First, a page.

Malba

Malba

Andy Warhol
Motion Pictures / Cuadros en movimiento
Curators: Mary Lea Bandy and Klaus Biesenbach.
From September 23 to November 21 at Malba
Malba Colección Costantini,
3415 Figueroa Alcorta Avenue
C1425CLA, Buenos Aires, Argentina
t: 5411 4808 6500 f: 5411 4808 6599 www.malba.org.ar/web/

Curators: Mary Lea Bandy (The Celeste Bartos Chief Curator of Film and Media Department of Film and Media, The Museum of Modern Art, MoMA, New York) and Klaus Biesenbach (Chief Curator of PS 1 Contemporary Art Center, a MoMA affiliate, and Curator, Department of Film and Media, The Museum of Modern Art, MoMA, New York).

Malba presents a renowned group of works by Andy Warhol, produced between 1963 and 1964, as well as his screen tests, filmed portraits made from 1964 to 1966, in an exhibition conceived and produced by The Museum of Modern Art, New York.

From 1964 to 1966, in The Silver Factory, Warhol filmed hundreds of screen tests. In these films, which are on average three minutes long, Warhol portrayed his friends: models, artists, intellectuals, actors and musicians. Klaus Biesenbach, co-curator of the exhibition, calls this period a laboratory of fame. And adds: The images on display seem to link the classical museum prortrait gallery with the early days of motion pictures.

Filmed with a still camera, the screen tests attempt to capture the glamour and personality of Warhols friends. The artist would afterwards alter the film speed: 16 frames per second instead of 24, which produced a sort of slow motion effect similar to very early cinema. These films are silent, black-and-white portraits of “Baby” Jane Holzer, Cass Elliott, Dennis Hopper, Gerard Malanga, Beverly Grant, Edie Sedgwick, Susan Sontag, Salvador Dalí and many others.

The show at Malba also includes some of Warhol’s most celebrated films: Sleep (1963), Kiss (1963), Blow Job (1963), Eat (1964) and Empire (1964), through which the artist greatly contributed to experimental cinema.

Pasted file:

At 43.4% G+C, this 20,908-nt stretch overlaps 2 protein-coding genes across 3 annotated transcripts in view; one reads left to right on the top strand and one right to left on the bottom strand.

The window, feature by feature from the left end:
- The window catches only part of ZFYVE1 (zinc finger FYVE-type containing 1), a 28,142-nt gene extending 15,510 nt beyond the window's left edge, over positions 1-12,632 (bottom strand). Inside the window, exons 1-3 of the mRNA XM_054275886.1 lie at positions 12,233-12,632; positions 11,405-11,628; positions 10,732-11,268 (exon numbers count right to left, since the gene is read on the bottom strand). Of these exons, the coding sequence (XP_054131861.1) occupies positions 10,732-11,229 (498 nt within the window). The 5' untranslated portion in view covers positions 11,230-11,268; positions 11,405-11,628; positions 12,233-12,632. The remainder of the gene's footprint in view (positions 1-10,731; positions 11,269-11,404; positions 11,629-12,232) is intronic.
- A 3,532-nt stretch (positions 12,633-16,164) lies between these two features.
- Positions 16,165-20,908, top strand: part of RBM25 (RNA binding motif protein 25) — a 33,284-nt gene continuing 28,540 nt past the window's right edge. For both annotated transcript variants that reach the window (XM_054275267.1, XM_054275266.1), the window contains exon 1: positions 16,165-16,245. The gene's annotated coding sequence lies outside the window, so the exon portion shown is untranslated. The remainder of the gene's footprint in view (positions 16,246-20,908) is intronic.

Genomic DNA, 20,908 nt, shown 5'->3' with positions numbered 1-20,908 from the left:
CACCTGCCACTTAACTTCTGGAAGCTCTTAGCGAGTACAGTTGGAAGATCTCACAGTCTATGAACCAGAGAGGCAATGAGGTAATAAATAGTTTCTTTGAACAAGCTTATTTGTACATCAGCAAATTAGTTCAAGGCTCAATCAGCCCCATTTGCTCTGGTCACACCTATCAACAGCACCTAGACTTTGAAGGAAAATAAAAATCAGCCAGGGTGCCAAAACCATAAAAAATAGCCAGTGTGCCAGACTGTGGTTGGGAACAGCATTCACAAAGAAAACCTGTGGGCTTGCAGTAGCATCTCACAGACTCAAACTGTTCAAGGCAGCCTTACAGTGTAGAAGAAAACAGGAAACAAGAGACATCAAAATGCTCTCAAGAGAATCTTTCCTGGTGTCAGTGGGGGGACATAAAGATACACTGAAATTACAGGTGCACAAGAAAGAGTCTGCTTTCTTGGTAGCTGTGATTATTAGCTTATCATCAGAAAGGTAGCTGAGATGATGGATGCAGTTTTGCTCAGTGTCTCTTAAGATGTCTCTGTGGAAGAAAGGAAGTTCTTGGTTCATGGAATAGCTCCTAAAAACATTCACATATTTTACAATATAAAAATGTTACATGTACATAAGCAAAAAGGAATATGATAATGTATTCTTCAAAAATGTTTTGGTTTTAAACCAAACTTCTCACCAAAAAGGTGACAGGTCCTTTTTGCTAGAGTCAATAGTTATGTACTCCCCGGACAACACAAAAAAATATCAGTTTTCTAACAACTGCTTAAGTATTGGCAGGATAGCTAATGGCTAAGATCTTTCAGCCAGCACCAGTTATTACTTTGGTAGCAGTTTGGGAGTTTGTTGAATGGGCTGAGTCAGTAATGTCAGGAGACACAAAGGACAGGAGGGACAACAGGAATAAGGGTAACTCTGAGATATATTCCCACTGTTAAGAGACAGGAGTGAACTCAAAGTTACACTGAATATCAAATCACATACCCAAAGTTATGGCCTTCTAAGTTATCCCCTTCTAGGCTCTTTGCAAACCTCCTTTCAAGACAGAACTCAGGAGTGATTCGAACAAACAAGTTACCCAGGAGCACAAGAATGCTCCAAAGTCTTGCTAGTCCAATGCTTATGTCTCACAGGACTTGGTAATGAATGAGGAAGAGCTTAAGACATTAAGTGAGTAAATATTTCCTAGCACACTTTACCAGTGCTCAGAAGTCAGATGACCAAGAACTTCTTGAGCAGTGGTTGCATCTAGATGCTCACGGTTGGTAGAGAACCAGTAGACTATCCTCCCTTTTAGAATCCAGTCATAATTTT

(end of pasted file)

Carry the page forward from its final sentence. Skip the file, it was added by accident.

As was Warhols original intention, these two groups of works will be seen in the exhibition space, and they have been transferred to DVD format from the original 16mm prints.

Mary Lea Bandy, co-curator of the exhibition, wrote … to young artists and enthusiasts who are growing up in a post-Warhol era of vast and varying means of manipulating and fragmenting images and sounds (…). one has only to look at the work being made today to realize we will not easily become post-Warhol any time soon (Andy Warhol. Motion Pictures. Curated by Mary Lea Bandy, edited by Klaus Biesenbach, KW Intitute for Contemporary Art, Berlin, Germany, 2004).
This exhibition dedicated to Warhols films is very important for both Malba and the Latin American audience. It is the first show organized at Malba by The Museum of Modern Art with the collaboration of the Andy Warhol Museum. It belongs to a program of exhibitions developed by Malba that connects the fields of art and film. It also introduces a complex, intriguing and less known period of Warhols production, when he experimented with the cinematic image, producing an influential group of works that combine film and photography, documental and fiction, traditional portrait and performance, states Eduardo F. Costantini Jr., Executive Director of Malba.

This exhibition was organized by The Museum of Modern Art (MoMA), New York, with the collaboration of the Andy Warhol Museum, Pittsburgh. It was made possible thanks to the generous contribution of The Museum of Modern Arts International Council and the unconditional support of Patricia Cisneros Travel Fund for Latin America.

To purchase the catalogue, please visit Tiendamalba at www.malba.org.ar/web/latienda.php or call 5411 4808 6550.

Press: Elizabeth Imas / Guadalupe Requena. T 54 (11) 4808 6507/6520 | F 54 (11) 4808 6599 | eimas@malba.org.ar | prensa@malba.org.ar |*High-definition images are available.

Malba Colección Costantini,
3415 Figueroa Alcorta Avenue
C1425CLA, Buenos Aires, Argentina
t: 5411 4808 6500 f: 5411 4808 6599 www.malba.org.ar/web/